As a team, Georgia has had no problem winning the turnover battle in 2016. What has been an issue is making the most of that advantage.
The Georgia defense has forced eight turnovers through three games, which puts it sixth nationally in that category. The Bulldogs on the other side of the ball have had their hiccups, but still holds a plus-three mark in turnover margin. The real concern is the team’s ability to score points off turnovers, or the lack thereof.
With eight forced turnovers to their credit, the Bulldogs have managed only seven points off those plays. Those points came in Georgia’s victory over Nicholls State in the form of Lorenzo Carter’s fumble recovery for a touchdown, which ultimately allowed the Bulldogs to escape with a 26-24 victory.
“We always stress (points off turnovers),” Georgia head coach Kirby Smart said. “We want to score every time we get a possession, but especially after a turnover. If we get it in their territory, we want to get down there and get points out of it.”
The team’s 28-27 win over Missouri offered numerous examples of the defense forcing the opposition to make mistakes. Georgia recovered a pair of fumbles and picked off Tigers quarterback Drew Lock three times in the highly contested road matchup. After those turnovers, Georgia’s average starting position was the Missouri 47-yard line,
“Our goal is to get three every week, and we got five (against Missouri),” linebacker Reggie Carter said. “That was amazing. We kept it contagious. We hope that will carry over to the next week.”
What that SEC East matchup also featured was the offense not picking up where the defense left off. Despite the five turnovers and the great field position, all that resulted were two punts and two missed field-goal attempts from William Ham.
Scoring after an opponent’s miscues is important every week, but perhaps no more so than against Mississippi at noon on Saturday. The Rebels have had six turnovers in their losses to Florida State and Alabama this year. The Seminoles and Crimson Tide combined for 28 points off those Ole Miss mistakes in two games that the Rebels lost by 16 points.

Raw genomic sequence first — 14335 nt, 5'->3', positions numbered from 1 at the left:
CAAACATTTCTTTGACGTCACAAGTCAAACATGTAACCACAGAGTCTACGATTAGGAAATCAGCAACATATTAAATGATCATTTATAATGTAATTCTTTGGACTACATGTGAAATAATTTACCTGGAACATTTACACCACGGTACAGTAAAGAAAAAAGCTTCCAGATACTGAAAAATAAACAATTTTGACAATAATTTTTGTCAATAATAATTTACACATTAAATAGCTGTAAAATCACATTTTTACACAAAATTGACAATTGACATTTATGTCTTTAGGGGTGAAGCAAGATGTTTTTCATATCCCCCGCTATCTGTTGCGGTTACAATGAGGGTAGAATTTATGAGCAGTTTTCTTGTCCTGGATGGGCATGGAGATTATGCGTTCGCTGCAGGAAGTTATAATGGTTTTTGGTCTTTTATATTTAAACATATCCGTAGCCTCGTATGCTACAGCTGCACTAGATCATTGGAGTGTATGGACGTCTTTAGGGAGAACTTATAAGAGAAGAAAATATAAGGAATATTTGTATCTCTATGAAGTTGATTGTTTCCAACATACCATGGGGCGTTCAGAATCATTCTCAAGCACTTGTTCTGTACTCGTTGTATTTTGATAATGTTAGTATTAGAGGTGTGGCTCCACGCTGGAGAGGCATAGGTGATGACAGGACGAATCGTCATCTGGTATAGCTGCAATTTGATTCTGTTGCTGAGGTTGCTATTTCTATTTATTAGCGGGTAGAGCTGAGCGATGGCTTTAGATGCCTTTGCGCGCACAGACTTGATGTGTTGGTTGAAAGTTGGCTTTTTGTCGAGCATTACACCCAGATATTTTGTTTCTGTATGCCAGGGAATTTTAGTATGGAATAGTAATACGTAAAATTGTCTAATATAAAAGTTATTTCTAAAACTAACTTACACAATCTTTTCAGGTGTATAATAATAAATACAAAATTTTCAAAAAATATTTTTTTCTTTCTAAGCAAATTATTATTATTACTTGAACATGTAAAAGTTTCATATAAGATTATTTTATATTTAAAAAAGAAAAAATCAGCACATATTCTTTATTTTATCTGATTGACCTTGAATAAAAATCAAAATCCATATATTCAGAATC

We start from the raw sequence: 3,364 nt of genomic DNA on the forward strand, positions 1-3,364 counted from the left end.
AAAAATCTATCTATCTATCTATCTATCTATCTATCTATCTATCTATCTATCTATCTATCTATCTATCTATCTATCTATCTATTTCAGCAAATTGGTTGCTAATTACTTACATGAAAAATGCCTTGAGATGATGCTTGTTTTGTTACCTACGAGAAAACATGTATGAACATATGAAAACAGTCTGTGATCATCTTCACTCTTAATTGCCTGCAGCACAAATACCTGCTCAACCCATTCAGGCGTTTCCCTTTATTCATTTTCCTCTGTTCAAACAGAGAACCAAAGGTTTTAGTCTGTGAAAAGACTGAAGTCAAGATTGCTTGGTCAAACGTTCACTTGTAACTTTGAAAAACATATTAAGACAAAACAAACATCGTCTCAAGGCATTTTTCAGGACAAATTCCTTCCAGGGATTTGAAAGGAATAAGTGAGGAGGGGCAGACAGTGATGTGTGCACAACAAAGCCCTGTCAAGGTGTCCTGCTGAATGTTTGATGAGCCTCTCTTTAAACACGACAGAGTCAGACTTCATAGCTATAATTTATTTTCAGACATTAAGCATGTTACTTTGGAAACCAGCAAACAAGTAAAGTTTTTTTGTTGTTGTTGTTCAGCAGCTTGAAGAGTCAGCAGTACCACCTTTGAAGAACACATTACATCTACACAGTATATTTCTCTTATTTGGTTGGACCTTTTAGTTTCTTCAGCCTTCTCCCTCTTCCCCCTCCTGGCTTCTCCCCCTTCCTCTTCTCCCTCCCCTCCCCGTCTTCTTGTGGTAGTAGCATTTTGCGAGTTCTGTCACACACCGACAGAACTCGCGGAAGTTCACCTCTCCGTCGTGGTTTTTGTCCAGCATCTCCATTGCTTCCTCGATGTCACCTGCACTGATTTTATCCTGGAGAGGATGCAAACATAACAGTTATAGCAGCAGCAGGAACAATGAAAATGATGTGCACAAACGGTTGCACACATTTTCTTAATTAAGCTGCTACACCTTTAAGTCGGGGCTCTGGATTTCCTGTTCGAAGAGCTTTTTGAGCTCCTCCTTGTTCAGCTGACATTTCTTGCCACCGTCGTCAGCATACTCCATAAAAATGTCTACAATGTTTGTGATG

A 48-43 loss to Alabama in Oxford was the second time the Rebels have blown a three-touchdown lead this season, and their two turnovers ultimately made the difference. The first was a fumble that was returned 44 yards for the Crimson Tide’s first touchdown. The second was a 75-yard interception return for a touchdown that was the last scoring play the Rebels allowed.
Despite the mistakes, Ole Miss senior quarterback Chad Kelly has been prolific this season, throwing for 953 yards and 10 touchdowns through three games. Kelly was a player Smart said he recruited while he was at Alabama, and Smart understands how dangerous he can be.
“Their quarterback is as talented as I’ve seen at throwing the ball,” Smart said. “He doesn’t make many mistakes.”
Kelly hasn’t hesitated to throw deep in his time at Ole Miss, which means Georgia’s defenders will have a chance to come down with a ball or two. If that happens, the Bulldogs must find a way to get points out of those plays. Otherwise, it may be a miserable morning in Mississippi.
The team could just follow the lead of guard Lamont Gaillard, who had a simple solution to making the most of any interceptions or fumbles recovered on Saturday.
“We have to score every time we get the ball,” Gaillard said.